Fake ID’s purchase what only age can buy

Jacqueline Chao
The original story on students living the rockstar lifestyle via fake ID’s that was run in a 1992 issue of the Octagon.

Imagine being able to get into any club or bar you wanted. To be able to buy liquor, vote, or even gamble, and all at the age of 16.

Some high-school teenagers find these options so tempting that they obtain a false means of identification. That’s right! Fake I.D.’s: they aren’t just for the college crowd anymore.

“I got mine so I could buy liquor,” said one Country Day student, who also said the card was used to get into dance clubs and gambling casinos.

“One time a group of friends and I went up to Tahoe to gamble. We were denied at some of the bigger places, but most of the second-rate casinos didn’t care.

“I would say about 10-20 of my close friends have fake I.D.’s,” the student continued.

And they’re good fakes, he said.

“It (the I.D.) is really authentic. The only thing it doesn’t have is the official seal (of California that appears on the lamination of California driver’s licenses and D.V.V identification cards). And it’s a little faded-looking, but other than that it looks real.”

The student obtained the I.D. through a student at the University of the Pacific in Stockton.

“I gave my license to him; he scraped the lamination and typing off with a lead printer, retyped it, and relaminated it.”

But what is considered by the law to be a federal offense is not confined only to U0P.

“A lot of people I know get them from (UC) Santa Barbara and Cal (UC Berkeley).”

The student is currently in the process of getting a new one from a student at American River College who “does it for twenty bucks.”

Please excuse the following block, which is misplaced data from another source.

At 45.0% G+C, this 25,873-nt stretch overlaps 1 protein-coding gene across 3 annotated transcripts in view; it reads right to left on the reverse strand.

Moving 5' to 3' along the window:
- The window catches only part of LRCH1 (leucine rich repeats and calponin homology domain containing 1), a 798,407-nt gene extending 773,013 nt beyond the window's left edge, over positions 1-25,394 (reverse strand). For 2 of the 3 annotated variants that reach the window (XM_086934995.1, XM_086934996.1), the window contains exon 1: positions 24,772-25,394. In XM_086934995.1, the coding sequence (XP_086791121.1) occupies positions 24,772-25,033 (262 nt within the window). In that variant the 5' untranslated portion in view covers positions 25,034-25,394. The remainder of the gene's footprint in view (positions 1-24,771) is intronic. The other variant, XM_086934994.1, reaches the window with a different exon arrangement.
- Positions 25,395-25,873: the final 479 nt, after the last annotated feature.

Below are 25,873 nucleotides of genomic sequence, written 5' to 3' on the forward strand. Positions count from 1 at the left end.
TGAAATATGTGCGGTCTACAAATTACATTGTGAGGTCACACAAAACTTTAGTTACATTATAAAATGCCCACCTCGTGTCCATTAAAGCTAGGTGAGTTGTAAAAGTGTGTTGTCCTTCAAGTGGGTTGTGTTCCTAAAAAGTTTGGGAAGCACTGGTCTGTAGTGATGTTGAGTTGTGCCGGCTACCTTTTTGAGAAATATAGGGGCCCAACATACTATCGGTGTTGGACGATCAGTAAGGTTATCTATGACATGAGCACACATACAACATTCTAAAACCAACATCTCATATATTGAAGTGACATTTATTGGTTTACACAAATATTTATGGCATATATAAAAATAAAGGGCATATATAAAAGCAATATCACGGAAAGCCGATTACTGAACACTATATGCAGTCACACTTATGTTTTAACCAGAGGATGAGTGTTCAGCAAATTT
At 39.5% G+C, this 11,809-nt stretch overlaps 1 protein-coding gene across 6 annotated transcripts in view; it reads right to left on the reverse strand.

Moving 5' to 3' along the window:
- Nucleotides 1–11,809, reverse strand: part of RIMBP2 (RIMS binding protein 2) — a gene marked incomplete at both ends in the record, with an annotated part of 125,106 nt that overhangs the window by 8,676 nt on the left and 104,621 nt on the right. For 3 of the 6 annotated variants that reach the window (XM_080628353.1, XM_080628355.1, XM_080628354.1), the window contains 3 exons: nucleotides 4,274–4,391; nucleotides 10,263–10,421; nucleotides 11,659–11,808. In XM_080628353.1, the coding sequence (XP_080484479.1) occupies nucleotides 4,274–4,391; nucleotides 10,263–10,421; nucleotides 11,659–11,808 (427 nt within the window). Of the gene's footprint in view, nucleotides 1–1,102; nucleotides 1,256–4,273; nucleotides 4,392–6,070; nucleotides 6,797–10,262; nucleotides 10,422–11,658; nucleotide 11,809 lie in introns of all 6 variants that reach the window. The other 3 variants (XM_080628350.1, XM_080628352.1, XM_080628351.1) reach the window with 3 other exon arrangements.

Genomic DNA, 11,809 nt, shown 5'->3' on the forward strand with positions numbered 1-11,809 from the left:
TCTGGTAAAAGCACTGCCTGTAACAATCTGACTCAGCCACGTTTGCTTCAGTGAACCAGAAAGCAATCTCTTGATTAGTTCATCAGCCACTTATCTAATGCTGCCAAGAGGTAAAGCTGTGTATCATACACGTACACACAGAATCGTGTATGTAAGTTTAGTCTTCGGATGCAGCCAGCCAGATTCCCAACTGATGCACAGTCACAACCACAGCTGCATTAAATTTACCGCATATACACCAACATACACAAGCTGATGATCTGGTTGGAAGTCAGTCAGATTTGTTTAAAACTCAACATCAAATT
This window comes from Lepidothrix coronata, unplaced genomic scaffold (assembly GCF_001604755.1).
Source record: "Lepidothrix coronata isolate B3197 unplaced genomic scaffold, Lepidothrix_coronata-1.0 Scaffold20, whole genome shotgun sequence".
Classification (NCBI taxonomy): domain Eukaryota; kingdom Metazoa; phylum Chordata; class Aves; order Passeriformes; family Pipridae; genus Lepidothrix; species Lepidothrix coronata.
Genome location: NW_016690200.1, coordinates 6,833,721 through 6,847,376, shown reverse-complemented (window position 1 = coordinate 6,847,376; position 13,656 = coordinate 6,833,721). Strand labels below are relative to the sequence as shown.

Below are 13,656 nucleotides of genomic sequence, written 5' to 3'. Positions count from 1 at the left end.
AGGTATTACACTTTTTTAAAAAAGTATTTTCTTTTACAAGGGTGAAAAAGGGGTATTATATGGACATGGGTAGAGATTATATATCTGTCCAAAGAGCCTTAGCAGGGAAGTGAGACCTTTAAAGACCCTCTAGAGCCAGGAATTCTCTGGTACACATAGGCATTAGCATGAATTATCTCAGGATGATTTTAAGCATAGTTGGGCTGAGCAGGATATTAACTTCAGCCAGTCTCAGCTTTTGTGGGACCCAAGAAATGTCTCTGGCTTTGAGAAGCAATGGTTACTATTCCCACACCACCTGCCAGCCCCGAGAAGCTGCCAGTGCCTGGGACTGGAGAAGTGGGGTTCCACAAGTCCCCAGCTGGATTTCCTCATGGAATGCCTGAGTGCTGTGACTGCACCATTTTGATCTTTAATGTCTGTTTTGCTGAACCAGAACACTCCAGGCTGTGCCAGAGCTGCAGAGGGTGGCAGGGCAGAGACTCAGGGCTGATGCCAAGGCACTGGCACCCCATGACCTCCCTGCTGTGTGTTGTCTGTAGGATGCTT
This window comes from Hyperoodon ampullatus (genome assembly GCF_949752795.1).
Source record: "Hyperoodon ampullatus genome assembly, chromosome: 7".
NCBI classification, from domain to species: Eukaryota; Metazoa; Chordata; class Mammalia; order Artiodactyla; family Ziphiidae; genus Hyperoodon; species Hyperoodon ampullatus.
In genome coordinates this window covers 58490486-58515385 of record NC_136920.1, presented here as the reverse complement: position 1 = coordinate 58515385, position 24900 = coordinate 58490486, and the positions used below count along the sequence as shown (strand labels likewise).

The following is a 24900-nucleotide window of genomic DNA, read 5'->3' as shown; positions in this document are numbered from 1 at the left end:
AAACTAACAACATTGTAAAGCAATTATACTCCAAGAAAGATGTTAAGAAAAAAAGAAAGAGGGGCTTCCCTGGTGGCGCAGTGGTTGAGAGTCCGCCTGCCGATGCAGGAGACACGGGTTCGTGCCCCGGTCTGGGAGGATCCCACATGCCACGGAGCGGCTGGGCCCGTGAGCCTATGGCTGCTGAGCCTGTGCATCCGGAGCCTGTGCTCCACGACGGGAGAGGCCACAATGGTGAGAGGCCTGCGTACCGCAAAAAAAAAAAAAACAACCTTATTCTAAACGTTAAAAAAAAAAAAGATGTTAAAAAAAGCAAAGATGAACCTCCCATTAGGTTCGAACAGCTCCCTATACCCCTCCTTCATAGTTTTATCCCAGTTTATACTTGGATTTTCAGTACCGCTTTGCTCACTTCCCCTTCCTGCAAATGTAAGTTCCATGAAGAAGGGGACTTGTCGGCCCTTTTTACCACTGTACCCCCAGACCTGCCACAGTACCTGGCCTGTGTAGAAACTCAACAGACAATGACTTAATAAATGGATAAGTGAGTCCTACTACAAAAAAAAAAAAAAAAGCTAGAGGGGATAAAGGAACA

For some collegiate entrepreneurs, fake I.D.’s are big business.

“There’s also a guy in Santa Barbara that for a hundred bucks will steal you a birth certificate from city hall. Then you just take it into the D.M.V and tell them you lost your license or you need an I.D. card.”

The I.D. scam is not foolproof however.

“My old one got taken away at an Oakland A’s game,” the student said.

“They had this light they shined on it to see if it had the seal (on the lamination). And when I asked for it back, they threatened to press charges.”

No matter how easy it seems to pull this off, however, the authorities aren’t taking fake I.D.’s lying down.

Steps are being taken by the D.M.V. to prevent forgeries, the latest and most effective of which are the new types of California driver’s licenses and I.D. cards, which now are credit-card-style plastic and are supposedly impossible to fake.

Although the penalties vary depending on the case, according to the public defender’s office, a minor in possession of a fake I.D. is charged with a misdemeanor and a fine. Additional consequences depend on what the I.D. was used for.

—By Steve Lesher


Want more retro-Octagon? Read the stories below to discover what SCDS students were writing about decades ago.

Emphasis on popularity at Jesuit,” by James Chapman in a 1989 issue of the Octagon.

Alumnus apprehended for $470,000 art heist,” by Dalya Wardany in a 1986 issue of the Octagon.

Exploding toilet shocks Bush in Samoa,” by Shalini Chatterjee in a 1985 issue of the Octagon.

2 SCDS grads get married early,” by Marc Paoletti in a 1983 issue of the Octagon.

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